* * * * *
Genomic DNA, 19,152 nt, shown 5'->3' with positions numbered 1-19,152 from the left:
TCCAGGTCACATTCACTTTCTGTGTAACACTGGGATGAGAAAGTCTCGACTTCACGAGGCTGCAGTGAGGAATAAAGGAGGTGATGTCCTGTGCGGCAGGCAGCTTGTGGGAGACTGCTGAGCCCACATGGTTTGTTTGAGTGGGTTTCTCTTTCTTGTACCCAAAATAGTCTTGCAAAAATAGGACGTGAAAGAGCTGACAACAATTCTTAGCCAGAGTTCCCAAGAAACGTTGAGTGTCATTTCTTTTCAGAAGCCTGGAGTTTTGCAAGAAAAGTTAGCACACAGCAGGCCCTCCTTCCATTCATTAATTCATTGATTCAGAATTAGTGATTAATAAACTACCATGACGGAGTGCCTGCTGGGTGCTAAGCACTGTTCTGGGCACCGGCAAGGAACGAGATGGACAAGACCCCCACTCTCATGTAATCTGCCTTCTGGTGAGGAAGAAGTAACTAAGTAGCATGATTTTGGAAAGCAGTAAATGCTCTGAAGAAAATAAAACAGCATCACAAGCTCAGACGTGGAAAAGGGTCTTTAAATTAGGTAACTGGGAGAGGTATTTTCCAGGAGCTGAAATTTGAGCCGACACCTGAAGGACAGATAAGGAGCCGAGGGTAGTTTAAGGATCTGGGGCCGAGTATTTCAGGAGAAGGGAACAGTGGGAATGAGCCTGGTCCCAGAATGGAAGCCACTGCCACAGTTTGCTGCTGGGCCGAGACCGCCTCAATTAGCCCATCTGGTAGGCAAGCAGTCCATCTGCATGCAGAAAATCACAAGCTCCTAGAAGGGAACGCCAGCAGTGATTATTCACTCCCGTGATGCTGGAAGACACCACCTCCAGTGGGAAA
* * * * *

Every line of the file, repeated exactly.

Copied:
Genomic DNA, 19,152 nt, shown 5'->3' with positions numbered 1-19,152 from the left:
TCCAGGTCACATTCACTTTCTGTGTAACACTGGGATGAGAAAGTCTCGACTTCACGAGGCTGCAGTGAGGAATAAAGGAGGTGATGTCCTGTGCGGCAGGCAGCTTGTGGGAGACTGCTGAGCCCACATGGTTTGTTTGAGTGGGTTTCTCTTTCTTGTACCCAAAATAGTCTTGCAAAAATAGGACGTGAAAGAGCTGACAACAATTCTTAGCCAGAGTTCCCAAGAAACGTTGAGTGTCATTTCTTTTCAGAAGCCTGGAGTTTTGCAAGAAAAGTTAGCACACAGCAGGCCCTCCTTCCATTCATTAATTCATTGATTCAGAATTAGTGATTAATAAACTACCATGACGGAGTGCCTGCTGGGTGCTAAGCACTGTTCTGGGCACCGGCAAGGAACGAGATGGACAAGACCCCCACTCTCATGTAATCTGCCTTCTGGTGAGGAAGAAGTAACTAAGTAGCATGATTTTGGAAAGCAGTAAATGCTCTGAAGAAAATAAAACAGCATCACAAGCTCAGACGTGGAAAAGGGTCTTTAAATTAGGTAACTGGGAGAGGTATTTTCCAGGAGCTGAAATTTGAGCCGACACCTGAAGGACAGATAAGGAGCCGAGGGTAGTTTAAGGATCTGGGGCCGAGTATTTCAGGAGAAGGGAACAGTGGGAATGAGCCTGGTCCCAGAATGGAAGCCACTGCCACAGTTTGCTGCTGGGCCGAGACCGCCTCAATTAGCCCATCTGGTAGGCAAGCAGTCCATCTGCATGCAGAAAATCACAAGCTCCTAGAAGGGAACGCCAGCAGTGATTATTCACTCCCGTGATGCTGGAAGACACCACCTCCAGTGGGAAA